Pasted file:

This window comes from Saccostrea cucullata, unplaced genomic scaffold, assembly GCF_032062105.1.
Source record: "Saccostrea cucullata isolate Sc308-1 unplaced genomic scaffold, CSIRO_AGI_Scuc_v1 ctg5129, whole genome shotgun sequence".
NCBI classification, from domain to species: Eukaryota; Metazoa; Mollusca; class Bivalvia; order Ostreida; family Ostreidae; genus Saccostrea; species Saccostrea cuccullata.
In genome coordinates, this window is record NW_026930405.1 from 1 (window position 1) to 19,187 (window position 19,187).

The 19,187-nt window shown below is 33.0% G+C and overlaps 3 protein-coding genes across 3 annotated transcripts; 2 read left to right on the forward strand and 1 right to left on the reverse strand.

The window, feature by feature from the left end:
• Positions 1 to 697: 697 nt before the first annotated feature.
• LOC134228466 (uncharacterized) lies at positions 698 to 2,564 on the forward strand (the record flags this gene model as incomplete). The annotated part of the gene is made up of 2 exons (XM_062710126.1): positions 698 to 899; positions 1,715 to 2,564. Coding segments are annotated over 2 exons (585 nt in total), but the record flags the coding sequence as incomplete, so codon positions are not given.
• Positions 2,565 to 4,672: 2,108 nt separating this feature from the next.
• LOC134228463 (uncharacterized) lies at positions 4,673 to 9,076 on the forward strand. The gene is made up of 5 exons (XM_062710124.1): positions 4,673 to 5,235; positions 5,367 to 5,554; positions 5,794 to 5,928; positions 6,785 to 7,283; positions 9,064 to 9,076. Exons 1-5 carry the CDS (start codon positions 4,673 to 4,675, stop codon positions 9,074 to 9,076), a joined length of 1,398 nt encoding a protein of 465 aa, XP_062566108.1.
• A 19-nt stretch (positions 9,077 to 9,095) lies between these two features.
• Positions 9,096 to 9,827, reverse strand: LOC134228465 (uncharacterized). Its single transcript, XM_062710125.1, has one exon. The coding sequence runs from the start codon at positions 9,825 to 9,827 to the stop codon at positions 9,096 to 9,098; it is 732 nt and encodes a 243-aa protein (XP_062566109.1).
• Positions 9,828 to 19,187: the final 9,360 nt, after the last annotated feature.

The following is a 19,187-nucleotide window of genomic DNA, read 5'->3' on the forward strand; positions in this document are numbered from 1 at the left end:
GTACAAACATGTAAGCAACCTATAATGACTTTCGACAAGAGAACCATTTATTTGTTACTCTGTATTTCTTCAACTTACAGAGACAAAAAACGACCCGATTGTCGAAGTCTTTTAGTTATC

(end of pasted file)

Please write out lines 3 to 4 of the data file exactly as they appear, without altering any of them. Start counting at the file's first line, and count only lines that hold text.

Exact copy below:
NCBI classification, from domain to species: Eukaryota; Metazoa; Mollusca; class Bivalvia; order Ostreida; family Ostreidae; genus Saccostrea; species Saccostrea cuccullata.
In genome coordinates, this window is record NW_026930405.1 from 1 (window position 1) to 19,187 (window position 19,187).